Posted by: CA Dean | Jan 30, 2010 7:22:58 PM
Hamilton is wrong to say that the sentencing judge committed "harmless error" in finding no loss from the offense. It is well established that each sentencing must begin with an accurate calculation of the sentencing guidelines before jumping off to consider 3553 (a) issues.
Further, to base a sentence on ginned up letters of character reference from the rich and powerful is almost always a mistake.
Posted by: mjs | Jan 30, 2010 8:40:27 PM
I agree with your second point but I don't think the DJ "based" his sentence on that; it was merely one thing he considered.
Second, I agree with Hamilton. Go back and look at my original posts on this case from a month or so ago. Frankly, I remain mystified as to why he pleaded guilty at all. I bet he regrets that now.
The problem for the government in this case is that it's not obvious that ANY loss occurred. The government's theory as to what loss should be attributable to the defendant is economically unsound. In fact, if you listen to the oral argument the government attorney comes right out and admits as much. The government loss numbers are just being pulled out of a hat.
The fundamental problem with this crazy case is that once he pleaded guilty to the crime there has to be a legal loss for guidelines calculations even though it's rather obvious there never was any real loss.
I agree with Hamilton because I don't think Posner's voodoo is any more appealing than the DJ's voodoo.
Posted by: Daniel | Jan 30, 2010 10:35:09 PM
Voodoo. Well put, Daniel.
Why did he plead guilty? Maybe they threatened to indict his family. Maybe they stacked charges so high the risk of losing at trial became unthinkable. Maybe he realized it's open season on anyone accused of fraud or corruption these days and didn't trust the jury pool to give a "Chicago politician" an even break.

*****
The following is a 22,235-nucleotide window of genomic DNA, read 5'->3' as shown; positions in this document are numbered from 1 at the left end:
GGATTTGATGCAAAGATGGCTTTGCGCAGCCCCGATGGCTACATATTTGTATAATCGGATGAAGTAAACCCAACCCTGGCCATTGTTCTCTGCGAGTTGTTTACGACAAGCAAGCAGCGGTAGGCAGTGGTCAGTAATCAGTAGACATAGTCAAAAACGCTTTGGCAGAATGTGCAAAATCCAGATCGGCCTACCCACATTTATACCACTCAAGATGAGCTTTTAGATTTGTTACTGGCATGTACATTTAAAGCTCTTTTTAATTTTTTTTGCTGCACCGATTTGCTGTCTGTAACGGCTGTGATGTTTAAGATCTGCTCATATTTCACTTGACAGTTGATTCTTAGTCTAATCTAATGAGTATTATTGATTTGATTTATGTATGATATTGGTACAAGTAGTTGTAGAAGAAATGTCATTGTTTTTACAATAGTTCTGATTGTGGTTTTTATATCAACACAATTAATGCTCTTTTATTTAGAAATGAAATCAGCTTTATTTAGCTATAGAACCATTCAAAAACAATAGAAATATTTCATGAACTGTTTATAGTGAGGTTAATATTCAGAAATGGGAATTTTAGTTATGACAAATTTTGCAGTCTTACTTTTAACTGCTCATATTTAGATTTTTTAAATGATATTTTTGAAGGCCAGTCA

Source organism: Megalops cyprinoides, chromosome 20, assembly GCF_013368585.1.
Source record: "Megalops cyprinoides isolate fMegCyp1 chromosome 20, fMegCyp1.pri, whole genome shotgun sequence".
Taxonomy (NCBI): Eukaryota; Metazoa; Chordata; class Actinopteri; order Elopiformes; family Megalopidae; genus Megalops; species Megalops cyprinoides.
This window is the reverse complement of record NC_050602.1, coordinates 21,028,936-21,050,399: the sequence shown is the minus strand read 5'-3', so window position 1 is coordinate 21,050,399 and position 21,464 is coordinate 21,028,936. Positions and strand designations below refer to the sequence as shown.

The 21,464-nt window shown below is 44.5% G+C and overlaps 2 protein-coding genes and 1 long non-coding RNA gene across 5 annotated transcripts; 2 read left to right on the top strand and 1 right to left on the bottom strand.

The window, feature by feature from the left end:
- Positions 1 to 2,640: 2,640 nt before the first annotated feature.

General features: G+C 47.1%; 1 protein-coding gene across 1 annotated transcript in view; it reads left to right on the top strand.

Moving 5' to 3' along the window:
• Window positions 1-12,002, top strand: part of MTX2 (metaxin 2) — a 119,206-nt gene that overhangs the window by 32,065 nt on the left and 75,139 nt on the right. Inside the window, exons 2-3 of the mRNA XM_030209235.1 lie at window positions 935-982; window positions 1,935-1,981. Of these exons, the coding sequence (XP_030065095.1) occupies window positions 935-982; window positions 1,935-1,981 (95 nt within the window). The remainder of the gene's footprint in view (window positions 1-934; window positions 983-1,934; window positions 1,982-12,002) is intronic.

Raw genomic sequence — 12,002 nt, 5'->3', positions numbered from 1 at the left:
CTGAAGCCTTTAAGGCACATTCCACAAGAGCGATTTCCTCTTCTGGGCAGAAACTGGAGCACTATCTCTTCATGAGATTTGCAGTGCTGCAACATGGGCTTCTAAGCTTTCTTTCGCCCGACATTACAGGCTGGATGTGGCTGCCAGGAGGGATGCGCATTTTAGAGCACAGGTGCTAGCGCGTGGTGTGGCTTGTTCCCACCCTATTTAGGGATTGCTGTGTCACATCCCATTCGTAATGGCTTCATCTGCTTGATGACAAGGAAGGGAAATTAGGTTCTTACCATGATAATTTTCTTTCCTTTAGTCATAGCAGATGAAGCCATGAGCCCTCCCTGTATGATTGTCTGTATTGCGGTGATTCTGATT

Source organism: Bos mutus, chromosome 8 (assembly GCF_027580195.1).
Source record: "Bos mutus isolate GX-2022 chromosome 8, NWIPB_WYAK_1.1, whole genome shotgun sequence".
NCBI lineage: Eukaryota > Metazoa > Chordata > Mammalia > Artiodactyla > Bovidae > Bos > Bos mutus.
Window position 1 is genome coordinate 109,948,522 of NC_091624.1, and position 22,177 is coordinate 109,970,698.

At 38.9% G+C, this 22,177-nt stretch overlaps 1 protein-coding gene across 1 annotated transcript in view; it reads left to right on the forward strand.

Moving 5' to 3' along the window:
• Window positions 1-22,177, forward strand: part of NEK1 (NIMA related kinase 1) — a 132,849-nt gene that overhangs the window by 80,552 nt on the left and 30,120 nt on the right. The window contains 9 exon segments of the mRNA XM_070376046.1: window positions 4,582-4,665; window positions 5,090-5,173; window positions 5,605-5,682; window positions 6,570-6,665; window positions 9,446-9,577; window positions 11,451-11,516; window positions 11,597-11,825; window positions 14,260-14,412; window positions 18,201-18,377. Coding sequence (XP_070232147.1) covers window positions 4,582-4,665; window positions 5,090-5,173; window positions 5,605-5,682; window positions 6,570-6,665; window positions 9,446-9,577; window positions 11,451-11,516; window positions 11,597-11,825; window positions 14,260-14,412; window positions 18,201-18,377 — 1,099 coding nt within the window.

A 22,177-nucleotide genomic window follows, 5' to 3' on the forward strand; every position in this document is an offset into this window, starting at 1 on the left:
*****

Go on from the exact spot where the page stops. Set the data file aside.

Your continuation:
What's Posner running for?
Posted by: John K | Jan 31, 2010 9:00:47 AM
John K --
"Why did he plead guilty? Maybe they threatened to indict his family."
What evidence do you have for that?
"Maybe they stacked charges so high the risk of losing at trial became unthinkable."
What evidence do you have for that?
"Maybe he realized it's open season on anyone accused of fraud or corruption these days and didn't trust the jury pool to give a 'Chicago politician' an even break."
You mean they wouldn't give an even break to the same fellow they'd overwhelmingly elected all these years?
Gads. I can hardly wait for your post condemning, as usual, the "fascist" prosecutors going after another erstwhile Chicago politician, Rod Blagojevich. You might remember that Blagojevich was the Governor who auctioned off Obama's old seat, and, when caught at it, got impeached by the state House (dominated by his own party) 114-1, then convicted and removed by the state Senate (also dominated by his own party) 59-0.